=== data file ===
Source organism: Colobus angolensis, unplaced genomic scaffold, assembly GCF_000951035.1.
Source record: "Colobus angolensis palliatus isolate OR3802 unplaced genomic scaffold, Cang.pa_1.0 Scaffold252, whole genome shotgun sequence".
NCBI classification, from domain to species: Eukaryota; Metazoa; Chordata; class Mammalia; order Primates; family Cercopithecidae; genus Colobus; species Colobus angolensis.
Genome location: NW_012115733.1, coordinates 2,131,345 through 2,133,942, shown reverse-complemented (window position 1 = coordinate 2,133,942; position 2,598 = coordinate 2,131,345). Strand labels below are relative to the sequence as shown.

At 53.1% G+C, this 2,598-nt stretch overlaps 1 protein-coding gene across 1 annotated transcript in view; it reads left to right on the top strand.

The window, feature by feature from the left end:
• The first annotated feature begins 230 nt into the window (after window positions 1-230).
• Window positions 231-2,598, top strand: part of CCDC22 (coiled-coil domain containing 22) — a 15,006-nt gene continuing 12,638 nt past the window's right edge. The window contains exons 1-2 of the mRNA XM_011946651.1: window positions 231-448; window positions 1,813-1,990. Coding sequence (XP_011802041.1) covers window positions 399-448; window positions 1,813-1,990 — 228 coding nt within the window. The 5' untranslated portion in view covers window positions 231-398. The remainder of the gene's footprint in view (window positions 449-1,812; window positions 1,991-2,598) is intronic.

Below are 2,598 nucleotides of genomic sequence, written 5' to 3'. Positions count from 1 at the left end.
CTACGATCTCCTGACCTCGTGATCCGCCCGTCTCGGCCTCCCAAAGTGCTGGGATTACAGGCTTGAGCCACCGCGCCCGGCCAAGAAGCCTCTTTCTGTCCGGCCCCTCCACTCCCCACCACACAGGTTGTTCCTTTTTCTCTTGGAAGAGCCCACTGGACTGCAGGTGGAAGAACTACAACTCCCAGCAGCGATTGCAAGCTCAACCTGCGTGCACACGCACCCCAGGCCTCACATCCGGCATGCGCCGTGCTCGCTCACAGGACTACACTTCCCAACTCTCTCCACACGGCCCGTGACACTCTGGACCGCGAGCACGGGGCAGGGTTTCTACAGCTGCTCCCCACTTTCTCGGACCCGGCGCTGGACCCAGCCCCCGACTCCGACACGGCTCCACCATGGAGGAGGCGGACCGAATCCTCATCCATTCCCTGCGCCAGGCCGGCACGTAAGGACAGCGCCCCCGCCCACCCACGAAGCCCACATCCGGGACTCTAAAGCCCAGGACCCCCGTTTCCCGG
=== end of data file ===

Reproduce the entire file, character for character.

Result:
Source organism: Colobus angolensis, unplaced genomic scaffold, assembly GCF_000951035.1.
Source record: "Colobus angolensis palliatus isolate OR3802 unplaced genomic scaffold, Cang.pa_1.0 Scaffold252, whole genome shotgun sequence".
NCBI classification, from domain to species: Eukaryota; Metazoa; Chordata; class Mammalia; order Primates; family Cercopithecidae; genus Colobus; species Colobus angolensis.
Genome location: NW_012115733.1, coordinates 2,131,345 through 2,133,942, shown reverse-complemented (window position 1 = coordinate 2,133,942; position 2,598 = coordinate 2,131,345). Strand labels below are relative to the sequence as shown.

At 53.1% G+C, this 2,598-nt stretch overlaps 1 protein-coding gene across 1 annotated transcript in view; it reads left to right on the top strand.

The window, feature by feature from the left end:
• The first annotated feature begins 230 nt into the window (after window positions 1-230).
• Window positions 231-2,598, top strand: part of CCDC22 (coiled-coil domain containing 22) — a 15,006-nt gene continuing 12,638 nt past the window's right edge. The window contains exons 1-2 of the mRNA XM_011946651.1: window positions 231-448; window positions 1,813-1,990. Coding sequence (XP_011802041.1) covers window positions 399-448; window positions 1,813-1,990 — 228 coding nt within the window. The 5' untranslated portion in view covers window positions 231-398. The remainder of the gene's footprint in view (window positions 449-1,812; window positions 1,991-2,598) is intronic.

Below are 2,598 nucleotides of genomic sequence, written 5' to 3'. Positions count from 1 at the left end.
CTACGATCTCCTGACCTCGTGATCCGCCCGTCTCGGCCTCCCAAAGTGCTGGGATTACAGGCTTGAGCCACCGCGCCCGGCCAAGAAGCCTCTTTCTGTCCGGCCCCTCCACTCCCCACCACACAGGTTGTTCCTTTTTCTCTTGGAAGAGCCCACTGGACTGCAGGTGGAAGAACTACAACTCCCAGCAGCGATTGCAAGCTCAACCTGCGTGCACACGCACCCCAGGCCTCACATCCGGCATGCGCCGTGCTCGCTCACAGGACTACACTTCCCAACTCTCTCCACACGGCCCGTGACACTCTGGACCGCGAGCACGGGGCAGGGTTTCTACAGCTGCTCCCCACTTTCTCGGACCCGGCGCTGGACCCAGCCCCCGACTCCGACACGGCTCCACCATGGAGGAGGCGGACCGAATCCTCATCCATTCCCTGCGCCAGGCCGGCACGTAAGGACAGCGCCCCCGCCCACCCACGAAGCCCACATCCGGGACTCTAAAGCCCAGGACCCCCGTTTCCCGG